Luis Hernandez-Gonzalez ran a Miami indoor gardening supply store favored by marijuana growers from across the nation — some legal, some not. They bought light bulbs, fans and fertilizers with names such as "Bud Candy" and "Big Bud."
His business was so lucrative that he had to stash $22 million in buckets hidden above a closet in his home.
It wasn't doing business with pot dealers that ultimately landed him in legal trouble — it was how he tried to skirt federal banking regulations. A judge on Wednesday sentenced Hernandez-Gonzalez to just over five years in prison for making a series of illegal bank deposits intended to hide his growing fortune from the federal government.
The sentence was disappointing for defense lawyers who cast him as a brilliant businessman forced into financial shenanigans because banks would not accept cash from businesses linked to the marijuana industry.
"He was a victim of his own success. He made so much money. So much of it was cash that he couldn't end up putting it into the banks," said defense lawyer Philip Reizenstein.
Gonzalez-Hernandez, 46, was sentenced nearly two years after county narcotics detectives raided his Miami Lakes house, finding the money stuffed in 24 orange “Homer’s All-Purpose” buckets from Home Depot. The story, first reported by the Miami Herald, drew international attention as images of the huge pile of cash went viral.
The cash was hidden in a secret compartment above a closet, while another $600,000-plus was found at his business. He pleaded guilty in February, agreeing to forfeit $18 million of the cash stash.
Hernandez-Gonzalez's legal team hoped to capitalize on changing attitudes about marijuana across the nation and his work selling to legitimate growers in states where the herb is legal for recreational and medicinal use. Florida only recently legalized marijuana for medicinal purposes, although the trade is still small and the herb cannot be smoked. Miami has long been a hub for illegal indoor marijuana growhouses.
The defense portrayed Hernandez-Gonzalez as an immigrant success story, a self-taught genius who mastered the science of indoor hydroponic gardening and secured the lucrative rights to sell a superb fertilizer favored by marijuana growers.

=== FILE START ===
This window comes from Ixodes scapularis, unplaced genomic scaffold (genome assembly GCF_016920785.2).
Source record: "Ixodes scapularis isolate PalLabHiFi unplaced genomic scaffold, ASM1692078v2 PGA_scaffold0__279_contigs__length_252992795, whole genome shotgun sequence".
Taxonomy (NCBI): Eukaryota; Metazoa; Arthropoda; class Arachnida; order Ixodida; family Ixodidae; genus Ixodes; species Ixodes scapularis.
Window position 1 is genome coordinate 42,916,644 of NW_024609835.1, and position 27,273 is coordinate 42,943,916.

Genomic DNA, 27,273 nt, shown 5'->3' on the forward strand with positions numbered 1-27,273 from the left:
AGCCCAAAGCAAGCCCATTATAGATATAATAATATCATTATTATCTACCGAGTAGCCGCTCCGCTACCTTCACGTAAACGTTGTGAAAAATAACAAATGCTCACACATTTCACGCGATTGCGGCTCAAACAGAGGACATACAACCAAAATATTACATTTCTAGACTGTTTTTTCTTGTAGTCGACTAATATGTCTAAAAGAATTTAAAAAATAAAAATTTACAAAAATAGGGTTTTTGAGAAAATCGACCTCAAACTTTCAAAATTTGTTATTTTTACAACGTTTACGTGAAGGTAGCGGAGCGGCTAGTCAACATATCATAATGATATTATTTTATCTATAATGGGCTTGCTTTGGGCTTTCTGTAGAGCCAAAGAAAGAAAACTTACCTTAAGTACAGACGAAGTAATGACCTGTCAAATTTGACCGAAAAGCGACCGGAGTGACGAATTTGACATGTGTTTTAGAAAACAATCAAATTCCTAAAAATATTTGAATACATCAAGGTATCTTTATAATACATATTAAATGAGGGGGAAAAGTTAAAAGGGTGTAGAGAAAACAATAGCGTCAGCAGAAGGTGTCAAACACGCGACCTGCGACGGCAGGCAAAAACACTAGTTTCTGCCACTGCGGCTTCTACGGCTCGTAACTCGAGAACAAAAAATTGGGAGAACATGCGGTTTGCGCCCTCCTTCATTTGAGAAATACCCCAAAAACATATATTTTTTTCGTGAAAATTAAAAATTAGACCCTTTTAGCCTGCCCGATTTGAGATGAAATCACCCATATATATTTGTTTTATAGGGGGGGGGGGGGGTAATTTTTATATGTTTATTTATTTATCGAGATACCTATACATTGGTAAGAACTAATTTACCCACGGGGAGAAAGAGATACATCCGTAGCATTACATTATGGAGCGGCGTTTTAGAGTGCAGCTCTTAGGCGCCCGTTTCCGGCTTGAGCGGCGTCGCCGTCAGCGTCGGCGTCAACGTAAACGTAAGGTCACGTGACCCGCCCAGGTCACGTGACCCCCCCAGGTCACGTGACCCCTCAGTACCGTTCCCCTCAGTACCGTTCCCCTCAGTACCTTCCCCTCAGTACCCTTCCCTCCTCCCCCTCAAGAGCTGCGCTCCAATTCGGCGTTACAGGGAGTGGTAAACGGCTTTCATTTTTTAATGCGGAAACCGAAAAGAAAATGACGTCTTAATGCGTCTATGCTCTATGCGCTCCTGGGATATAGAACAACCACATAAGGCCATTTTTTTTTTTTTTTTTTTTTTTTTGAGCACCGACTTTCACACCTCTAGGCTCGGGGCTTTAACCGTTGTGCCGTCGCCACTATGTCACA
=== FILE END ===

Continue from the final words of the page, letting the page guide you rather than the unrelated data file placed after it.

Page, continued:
He earned a degree in electrical engineering in Cuba and came to the United States from Cuba in 1994. He later opened Blossoms Experience, which netted $68.1 million over a decade, of which $42 million was used to run the business.
"He worked six days a week. He lived in a middle-class home. He employed his family as a means of helping support them. In other words, this is not a case of a criminal living a high-flying lifestyle funded from ill-gotten gains," according to the motion by Reizenstein and lawyer Frank Gaviria.
His defense lawyers likened him to the "people who sold mining equipment to the Gold Rush miners" — but they acknowledged he wasn't naive.
"He knew who his customers were. He wasn't selling to abuelitas in Hialeah who were growing lettuce and tomatoes," Reizenstein told U.S. Judge Robert Scola during Wednesday's sentencing hearing.
Hernandez-Gonzalez was long on the radar of police detectives, who often followed his customers after they left his store. In 2005, the Drug Enforcement Administration said he confessed to selling six pounds of marijuana as agents watched — although, inexplicably, he was not charged or convicted.
Five years later, a police confidential source secretly recorded Hernandez-Gonzalez discussing how to grow marijuana, even offering to purchase the man's next crop. Again, he was not charged.
Then in 2016, investigators raided his businesses and home after he was caught on a phone wiretap giving growing advice to South Florida marijuana growers arrested by federal agents in Tennessee. Miami-Dade police spent more than a day exhaustively counting the huge stacks of bills.
Hernandez-Gonzalez was first charged in state criminal court for marijuana trafficking and money laundering. But he was soon indicted federally after agents from the U.S. Postal Inspection Service uncovered the suspicious bank deposits. He used U.S. post office money orders for deposits, said Antonio Gomez, the inspector in charge of the Miami division.
"At the end of the day, it's about stopping the misuse of the postal service in furtherance of illegal narcotics trafficking," Gomez said of the case.
Agents found he was intentionally "structuring" bank deposits, staggering them out, each under $10,000 to avoid the attention of the feds to pay for supplies for his thriving company.
"The defendant hid the money so the government would not see how much money [he] was making by selling to marijuana growers and traffickers," federal prosecutor Timothy Abraham wrote to the court.
Judge Scola was careful to point out that he was not sentencing Hernandez-Gonzalez for marijuana but for the financial crimes.
"Maybe, 100 years from now, people will look back and be laughing that marijuana was illegal," Scola said.